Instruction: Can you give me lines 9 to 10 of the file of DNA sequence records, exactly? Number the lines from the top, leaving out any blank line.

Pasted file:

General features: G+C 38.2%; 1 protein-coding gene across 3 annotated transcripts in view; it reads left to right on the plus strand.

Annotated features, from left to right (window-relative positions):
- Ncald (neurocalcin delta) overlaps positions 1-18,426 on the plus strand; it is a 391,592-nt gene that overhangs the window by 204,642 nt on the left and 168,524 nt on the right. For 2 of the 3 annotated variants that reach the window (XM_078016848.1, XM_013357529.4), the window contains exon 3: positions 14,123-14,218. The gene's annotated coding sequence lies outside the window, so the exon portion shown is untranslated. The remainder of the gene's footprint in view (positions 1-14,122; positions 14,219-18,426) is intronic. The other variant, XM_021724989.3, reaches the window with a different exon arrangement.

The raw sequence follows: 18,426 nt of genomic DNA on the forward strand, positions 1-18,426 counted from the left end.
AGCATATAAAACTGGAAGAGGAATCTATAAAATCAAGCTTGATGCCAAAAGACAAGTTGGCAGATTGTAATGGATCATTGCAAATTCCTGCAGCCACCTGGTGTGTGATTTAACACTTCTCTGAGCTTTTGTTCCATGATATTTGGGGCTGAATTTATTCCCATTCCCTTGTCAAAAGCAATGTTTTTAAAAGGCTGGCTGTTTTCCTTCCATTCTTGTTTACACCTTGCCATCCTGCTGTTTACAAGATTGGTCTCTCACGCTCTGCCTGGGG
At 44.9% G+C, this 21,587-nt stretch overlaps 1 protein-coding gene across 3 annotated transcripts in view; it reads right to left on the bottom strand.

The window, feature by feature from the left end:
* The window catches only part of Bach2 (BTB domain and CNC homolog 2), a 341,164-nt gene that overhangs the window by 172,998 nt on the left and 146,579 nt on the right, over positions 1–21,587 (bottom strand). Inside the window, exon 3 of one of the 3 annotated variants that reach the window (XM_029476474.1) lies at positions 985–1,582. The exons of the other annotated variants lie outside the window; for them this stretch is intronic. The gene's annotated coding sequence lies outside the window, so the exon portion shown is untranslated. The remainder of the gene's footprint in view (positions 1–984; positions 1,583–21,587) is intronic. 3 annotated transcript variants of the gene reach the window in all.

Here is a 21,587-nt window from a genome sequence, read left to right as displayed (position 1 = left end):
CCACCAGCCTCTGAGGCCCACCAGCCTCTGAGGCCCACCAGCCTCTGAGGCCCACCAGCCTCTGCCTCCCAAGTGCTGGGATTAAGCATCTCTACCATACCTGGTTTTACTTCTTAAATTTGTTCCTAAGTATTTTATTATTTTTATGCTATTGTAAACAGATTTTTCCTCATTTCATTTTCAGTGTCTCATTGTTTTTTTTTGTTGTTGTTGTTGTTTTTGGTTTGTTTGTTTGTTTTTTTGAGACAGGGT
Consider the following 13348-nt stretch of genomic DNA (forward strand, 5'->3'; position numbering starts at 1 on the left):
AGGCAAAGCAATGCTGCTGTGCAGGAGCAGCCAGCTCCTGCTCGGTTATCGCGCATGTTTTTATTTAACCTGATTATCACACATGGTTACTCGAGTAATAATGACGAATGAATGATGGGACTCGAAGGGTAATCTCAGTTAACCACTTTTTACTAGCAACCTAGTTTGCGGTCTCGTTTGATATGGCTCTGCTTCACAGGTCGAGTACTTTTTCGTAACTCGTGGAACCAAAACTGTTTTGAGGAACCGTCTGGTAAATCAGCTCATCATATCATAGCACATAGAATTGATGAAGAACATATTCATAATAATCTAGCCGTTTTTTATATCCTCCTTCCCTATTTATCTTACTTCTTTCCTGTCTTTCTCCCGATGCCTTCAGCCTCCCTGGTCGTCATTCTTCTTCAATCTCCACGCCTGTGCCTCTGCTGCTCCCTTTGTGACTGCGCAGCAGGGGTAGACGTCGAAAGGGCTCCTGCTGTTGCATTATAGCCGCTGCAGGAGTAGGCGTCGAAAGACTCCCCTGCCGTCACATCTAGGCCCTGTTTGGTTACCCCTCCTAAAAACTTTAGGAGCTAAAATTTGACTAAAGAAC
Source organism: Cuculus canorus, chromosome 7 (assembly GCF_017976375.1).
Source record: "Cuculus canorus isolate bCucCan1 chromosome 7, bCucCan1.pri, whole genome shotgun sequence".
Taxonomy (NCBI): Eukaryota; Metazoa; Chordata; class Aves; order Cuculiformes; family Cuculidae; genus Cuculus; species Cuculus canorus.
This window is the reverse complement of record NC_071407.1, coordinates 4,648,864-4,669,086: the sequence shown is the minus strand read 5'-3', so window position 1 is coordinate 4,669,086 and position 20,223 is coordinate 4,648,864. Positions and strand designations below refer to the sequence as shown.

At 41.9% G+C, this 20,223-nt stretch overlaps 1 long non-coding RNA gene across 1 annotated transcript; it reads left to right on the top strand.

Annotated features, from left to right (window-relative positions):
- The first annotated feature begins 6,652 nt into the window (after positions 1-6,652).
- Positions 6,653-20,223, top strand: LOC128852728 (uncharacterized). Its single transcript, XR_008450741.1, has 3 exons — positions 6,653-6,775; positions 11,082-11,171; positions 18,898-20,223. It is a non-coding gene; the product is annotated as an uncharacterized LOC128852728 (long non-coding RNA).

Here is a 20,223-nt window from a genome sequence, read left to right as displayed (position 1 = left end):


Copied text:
Here is a 21,587-nt window from a genome sequence, read left to right as displayed (position 1 = left end):
CCACCAGCCTCTGAGGCCCACCAGCCTCTGAGGCCCACCAGCCTCTGAGGCCCACCAGCCTCTGCCTCCCAAGTGCTGGGATTAAGCATCTCTACCATACCTGGTTTTACTTCTTAAATTTGTTCCTAAGTATTTTATTATTTTTATGCTATTGTAAACAGATTTTTCCTCATTTCATTTTCAGTGTCTCATTGTTTTTTTTTGTTGTTGTTGTTGTTTTTGGTTTGTTTGTTTGTTTTTTTGAGACAGGGT